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Fisher Speaks on China, Madison Public Library, Thursday 7 p.m.

China probably built your computer, your cell phone, and your air conditioner. So come find out who's keeping you cool and connected Thursday at the Madison Public Library, when former history professor Eve Fisher will present "A Revolution Is Not a Dinner Party: A Brief History of China."

Eve Fisher China Talk 20140626

The title of Fisher's talk comes from Chairman Mao:

A revolution is not a dinner party, or writing an essay, or painting a picture, or doing embroidery; it cannot be so refined, so leisurely and gentle, so temperate, kind, courteous, restrained and magnanimous. A revolution is an insurrection, an act of violence by which one class overthrows another [Mao Zedong, "Report on an Investigation of the Peasant Movement in Hunan" (March 1927), Selected Works, Vol. I, p. 28.]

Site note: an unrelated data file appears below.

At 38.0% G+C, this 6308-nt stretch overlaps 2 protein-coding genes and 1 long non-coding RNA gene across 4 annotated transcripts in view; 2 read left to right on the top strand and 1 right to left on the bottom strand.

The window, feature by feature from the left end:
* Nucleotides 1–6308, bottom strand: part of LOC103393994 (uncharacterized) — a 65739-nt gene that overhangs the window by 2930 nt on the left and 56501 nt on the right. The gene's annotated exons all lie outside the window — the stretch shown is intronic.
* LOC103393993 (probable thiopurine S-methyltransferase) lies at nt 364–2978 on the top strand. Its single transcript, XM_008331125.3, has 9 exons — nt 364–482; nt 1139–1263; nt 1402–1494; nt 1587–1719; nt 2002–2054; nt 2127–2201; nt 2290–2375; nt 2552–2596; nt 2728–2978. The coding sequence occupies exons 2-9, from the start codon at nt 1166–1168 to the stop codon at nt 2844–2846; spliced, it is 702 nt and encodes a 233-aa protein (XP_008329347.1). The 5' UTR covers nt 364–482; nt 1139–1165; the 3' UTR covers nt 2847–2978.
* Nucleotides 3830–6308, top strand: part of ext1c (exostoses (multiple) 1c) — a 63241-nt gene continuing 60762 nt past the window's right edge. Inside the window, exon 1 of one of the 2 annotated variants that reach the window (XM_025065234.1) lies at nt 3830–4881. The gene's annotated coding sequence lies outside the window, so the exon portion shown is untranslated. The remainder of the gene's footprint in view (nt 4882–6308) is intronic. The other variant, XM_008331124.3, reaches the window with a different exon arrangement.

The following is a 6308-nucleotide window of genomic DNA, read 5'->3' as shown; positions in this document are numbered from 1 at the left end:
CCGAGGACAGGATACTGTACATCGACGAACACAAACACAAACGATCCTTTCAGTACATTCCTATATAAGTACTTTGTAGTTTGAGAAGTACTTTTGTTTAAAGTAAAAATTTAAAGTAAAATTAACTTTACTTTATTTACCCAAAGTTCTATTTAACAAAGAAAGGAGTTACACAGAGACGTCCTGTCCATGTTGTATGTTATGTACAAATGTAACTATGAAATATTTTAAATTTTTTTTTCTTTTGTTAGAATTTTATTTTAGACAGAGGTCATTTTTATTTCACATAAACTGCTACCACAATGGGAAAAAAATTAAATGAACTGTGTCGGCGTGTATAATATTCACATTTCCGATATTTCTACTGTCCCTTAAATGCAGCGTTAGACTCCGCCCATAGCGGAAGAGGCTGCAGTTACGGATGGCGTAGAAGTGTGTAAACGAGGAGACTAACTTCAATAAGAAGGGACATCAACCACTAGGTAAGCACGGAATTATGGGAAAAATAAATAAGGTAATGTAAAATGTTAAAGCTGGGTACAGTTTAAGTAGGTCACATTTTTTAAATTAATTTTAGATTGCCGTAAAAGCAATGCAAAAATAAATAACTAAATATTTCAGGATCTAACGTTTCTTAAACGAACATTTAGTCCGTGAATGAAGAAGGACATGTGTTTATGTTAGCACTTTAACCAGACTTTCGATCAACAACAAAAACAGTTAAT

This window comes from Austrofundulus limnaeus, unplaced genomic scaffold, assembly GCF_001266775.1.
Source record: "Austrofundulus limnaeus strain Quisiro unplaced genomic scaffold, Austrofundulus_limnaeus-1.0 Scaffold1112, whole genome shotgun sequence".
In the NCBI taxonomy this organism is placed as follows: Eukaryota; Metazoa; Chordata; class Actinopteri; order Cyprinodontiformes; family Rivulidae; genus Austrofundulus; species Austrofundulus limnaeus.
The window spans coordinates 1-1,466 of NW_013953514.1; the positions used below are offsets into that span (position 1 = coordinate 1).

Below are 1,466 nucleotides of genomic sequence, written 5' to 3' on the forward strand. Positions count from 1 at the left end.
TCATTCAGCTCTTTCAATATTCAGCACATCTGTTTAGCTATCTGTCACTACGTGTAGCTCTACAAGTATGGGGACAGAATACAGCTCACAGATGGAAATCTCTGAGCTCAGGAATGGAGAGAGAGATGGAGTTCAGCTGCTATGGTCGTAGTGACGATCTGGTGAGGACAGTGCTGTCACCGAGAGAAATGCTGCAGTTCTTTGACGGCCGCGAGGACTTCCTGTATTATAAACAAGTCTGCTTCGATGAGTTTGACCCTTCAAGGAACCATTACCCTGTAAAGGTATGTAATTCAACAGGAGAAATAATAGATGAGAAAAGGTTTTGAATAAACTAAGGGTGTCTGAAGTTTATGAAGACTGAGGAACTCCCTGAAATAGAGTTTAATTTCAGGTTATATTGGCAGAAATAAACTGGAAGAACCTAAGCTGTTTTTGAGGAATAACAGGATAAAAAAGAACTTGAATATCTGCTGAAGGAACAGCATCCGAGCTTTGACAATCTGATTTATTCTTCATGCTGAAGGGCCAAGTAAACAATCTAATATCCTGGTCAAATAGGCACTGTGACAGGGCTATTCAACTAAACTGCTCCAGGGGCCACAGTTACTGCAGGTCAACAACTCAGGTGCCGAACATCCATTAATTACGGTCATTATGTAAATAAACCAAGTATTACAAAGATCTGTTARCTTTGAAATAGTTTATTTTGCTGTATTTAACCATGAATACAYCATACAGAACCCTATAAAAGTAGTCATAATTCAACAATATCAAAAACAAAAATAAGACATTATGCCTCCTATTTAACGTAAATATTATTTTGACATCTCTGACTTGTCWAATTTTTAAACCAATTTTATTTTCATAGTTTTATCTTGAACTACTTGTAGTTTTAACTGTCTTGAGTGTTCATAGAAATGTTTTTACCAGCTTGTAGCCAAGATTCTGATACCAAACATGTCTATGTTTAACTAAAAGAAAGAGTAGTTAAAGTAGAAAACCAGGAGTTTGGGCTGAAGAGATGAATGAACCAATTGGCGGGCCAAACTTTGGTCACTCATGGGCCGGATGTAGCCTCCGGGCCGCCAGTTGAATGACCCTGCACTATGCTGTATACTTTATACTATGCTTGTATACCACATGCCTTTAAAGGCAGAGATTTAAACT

Mao contended that he and his fellow peasants were justified in using "the greatest force" and creating terror in every rural area to overturn feudal rule that had been in place for thousands of years. Fisher will be happy to answer questions about the Maoist terror that paved the way for China's rise and much more Thursday evening at 7 p.m.


  1. Eve Fisher 2014.06.23

    Also, a lot about Japanese-Chinese relations. (hint: bad)

  2. John Tsitrian 2014.06.23

    So wishing I could be there, Eve. As we come on to the centennial of the "guns of august" I note that the tendrils of Versailles reached across the globe to the Asian-Pacific theater. The German concession at the Shandong Peninsula was handed over to Japan in the Treaty--making for an entry point to the horrors that followed. Not telling you anything you don't know, but sharing a thought here: That WWI was some kind of game-changer wasn't it?

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